One obvious way the TV networks proclaim what is History In The Making is by putting it on live television – canceling their daytime line-ups and eating advertising revenue for “public service.” ABC, CBS, NBC, and PBS are all offering live broadcast coverage of former FBI director James Comey's testimony on Thursday. In addition to three regular cable news channels, the business channels are all going live, too: Bloomberg, CNBC, and Fox Business.
It’s unsurprising that they have a liberal bias in deciding just which scandals get the daytime or prime-time live coverage. Here’s a brief look back at the live-coverage tilt:
Watergate. The networks jumped at live coverage of the Watergate hearings beginning in May of 1973. “Millions of U.S. households bore witness to the Senate Watergate Committee's tactical destruction of White House subterfuge,” ABC warmly remembered in 2013. The networks all went live for five days, and then started rotating among the three networks.
It was a big moment for the empowerment of PBS. Laurence Jarvik notes in his book PBS: Behind the Screen how PBS used daily live coverage of the Watergate hearings -- complete with nightly repeats in prime time -- to build PBS's reputation in the early years, and stick it to their enemies. Jim Lehrer wrote: "As programming, the Watergate broadcasts were a terrific hit with the audience and the stations and established once and for all that real public affairs programming has a permanent place on public broadcasting." Lehrer added: "As justice, it was pure delicious. We were being bailed out by the sins of a president who was trying to do us in. He and his minions were so distracted by the crumbling of his presidency that the plan to crumble us was abandoned and forgotten."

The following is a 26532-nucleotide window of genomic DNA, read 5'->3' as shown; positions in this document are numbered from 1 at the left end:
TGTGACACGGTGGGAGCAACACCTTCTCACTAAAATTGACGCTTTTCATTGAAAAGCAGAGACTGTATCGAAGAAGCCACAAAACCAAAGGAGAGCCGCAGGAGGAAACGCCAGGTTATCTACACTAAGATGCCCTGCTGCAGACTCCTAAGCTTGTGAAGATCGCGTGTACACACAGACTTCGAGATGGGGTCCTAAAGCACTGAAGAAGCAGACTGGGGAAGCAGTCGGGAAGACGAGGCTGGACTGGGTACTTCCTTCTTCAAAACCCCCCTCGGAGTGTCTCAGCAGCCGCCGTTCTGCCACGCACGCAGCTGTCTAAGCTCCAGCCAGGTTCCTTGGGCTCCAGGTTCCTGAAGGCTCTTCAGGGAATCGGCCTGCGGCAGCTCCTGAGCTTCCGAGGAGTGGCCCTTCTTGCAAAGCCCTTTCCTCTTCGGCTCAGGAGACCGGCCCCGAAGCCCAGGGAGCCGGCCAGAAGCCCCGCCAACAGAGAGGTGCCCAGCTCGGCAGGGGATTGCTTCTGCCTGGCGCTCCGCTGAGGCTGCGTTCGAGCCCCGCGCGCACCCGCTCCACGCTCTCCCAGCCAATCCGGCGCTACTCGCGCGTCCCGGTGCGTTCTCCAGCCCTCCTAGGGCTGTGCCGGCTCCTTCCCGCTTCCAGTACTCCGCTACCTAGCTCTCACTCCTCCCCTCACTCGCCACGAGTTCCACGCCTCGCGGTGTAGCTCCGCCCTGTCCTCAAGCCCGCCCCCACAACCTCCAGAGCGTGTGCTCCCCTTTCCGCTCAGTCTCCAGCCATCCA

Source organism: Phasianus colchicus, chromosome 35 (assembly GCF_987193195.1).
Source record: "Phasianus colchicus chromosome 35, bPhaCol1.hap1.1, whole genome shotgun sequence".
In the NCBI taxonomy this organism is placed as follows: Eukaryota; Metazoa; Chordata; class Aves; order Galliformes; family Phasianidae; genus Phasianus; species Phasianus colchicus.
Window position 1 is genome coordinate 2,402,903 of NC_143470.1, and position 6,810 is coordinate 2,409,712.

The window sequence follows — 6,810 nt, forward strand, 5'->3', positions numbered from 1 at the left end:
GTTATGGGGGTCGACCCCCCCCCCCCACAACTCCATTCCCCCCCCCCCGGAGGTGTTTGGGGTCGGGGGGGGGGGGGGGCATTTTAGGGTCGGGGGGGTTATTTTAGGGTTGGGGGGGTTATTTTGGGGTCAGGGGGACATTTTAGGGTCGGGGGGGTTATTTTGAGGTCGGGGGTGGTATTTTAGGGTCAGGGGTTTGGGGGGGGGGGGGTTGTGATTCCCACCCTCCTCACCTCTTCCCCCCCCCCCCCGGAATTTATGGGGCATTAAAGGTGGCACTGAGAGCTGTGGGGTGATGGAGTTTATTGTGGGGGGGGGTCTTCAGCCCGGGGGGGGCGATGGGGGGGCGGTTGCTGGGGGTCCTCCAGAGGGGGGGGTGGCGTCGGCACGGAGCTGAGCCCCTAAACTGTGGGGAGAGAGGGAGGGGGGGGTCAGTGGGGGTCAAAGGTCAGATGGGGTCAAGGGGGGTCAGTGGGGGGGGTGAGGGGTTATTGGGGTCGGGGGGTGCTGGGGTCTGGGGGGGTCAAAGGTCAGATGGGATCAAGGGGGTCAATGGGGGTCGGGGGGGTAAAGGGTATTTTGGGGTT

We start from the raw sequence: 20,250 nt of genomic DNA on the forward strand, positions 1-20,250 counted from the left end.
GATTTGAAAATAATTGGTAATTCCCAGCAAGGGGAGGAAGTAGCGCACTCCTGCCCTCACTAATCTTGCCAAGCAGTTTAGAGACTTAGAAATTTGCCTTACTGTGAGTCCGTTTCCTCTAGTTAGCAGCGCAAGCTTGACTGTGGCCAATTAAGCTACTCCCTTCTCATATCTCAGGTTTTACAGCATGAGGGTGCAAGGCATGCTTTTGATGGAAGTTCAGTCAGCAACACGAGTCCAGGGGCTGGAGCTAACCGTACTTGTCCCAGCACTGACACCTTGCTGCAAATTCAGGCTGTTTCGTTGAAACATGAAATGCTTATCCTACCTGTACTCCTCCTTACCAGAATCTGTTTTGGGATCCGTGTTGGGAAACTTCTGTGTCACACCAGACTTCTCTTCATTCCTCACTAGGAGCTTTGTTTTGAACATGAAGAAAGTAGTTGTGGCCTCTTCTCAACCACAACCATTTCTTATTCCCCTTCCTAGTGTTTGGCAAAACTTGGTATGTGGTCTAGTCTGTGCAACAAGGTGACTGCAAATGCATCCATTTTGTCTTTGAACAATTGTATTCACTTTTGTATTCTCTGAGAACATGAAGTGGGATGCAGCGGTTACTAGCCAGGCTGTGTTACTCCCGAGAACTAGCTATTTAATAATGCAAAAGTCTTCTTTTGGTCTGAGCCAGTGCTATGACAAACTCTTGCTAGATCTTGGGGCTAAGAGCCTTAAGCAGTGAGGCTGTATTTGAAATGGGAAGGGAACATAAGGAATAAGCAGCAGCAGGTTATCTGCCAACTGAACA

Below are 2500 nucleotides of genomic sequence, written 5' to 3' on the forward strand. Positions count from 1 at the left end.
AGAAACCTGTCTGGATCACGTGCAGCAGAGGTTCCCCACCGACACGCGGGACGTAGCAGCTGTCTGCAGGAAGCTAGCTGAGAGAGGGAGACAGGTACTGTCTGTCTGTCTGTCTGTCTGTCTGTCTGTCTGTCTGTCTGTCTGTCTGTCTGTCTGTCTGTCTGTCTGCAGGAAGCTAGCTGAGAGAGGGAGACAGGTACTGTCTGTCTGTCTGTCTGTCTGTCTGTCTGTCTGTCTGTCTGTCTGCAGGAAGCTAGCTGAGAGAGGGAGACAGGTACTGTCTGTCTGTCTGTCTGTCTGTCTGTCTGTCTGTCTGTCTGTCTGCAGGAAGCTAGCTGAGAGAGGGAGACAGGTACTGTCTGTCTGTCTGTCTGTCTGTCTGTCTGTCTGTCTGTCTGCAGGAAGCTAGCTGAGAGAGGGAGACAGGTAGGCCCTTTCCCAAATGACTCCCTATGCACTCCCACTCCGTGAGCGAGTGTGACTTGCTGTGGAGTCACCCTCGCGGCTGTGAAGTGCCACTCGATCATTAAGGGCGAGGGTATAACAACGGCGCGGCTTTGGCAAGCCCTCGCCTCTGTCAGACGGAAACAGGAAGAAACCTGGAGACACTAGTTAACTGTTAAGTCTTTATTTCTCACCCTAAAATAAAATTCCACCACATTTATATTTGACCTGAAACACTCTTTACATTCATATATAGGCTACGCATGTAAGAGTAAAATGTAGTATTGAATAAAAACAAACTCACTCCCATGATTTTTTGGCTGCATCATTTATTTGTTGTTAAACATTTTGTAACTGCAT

Iran-Contra. Fourteen years later, the networks jumped at live coverage of hearings into Ronald Reagan’s Iran-Contra scandal. Once again, the networks all covered the opening days, then started rotating who would offer live coverage. Once again, PBS cleared its decks to stick it to the Republicans, with the hope of electing a Democratic president in 1988.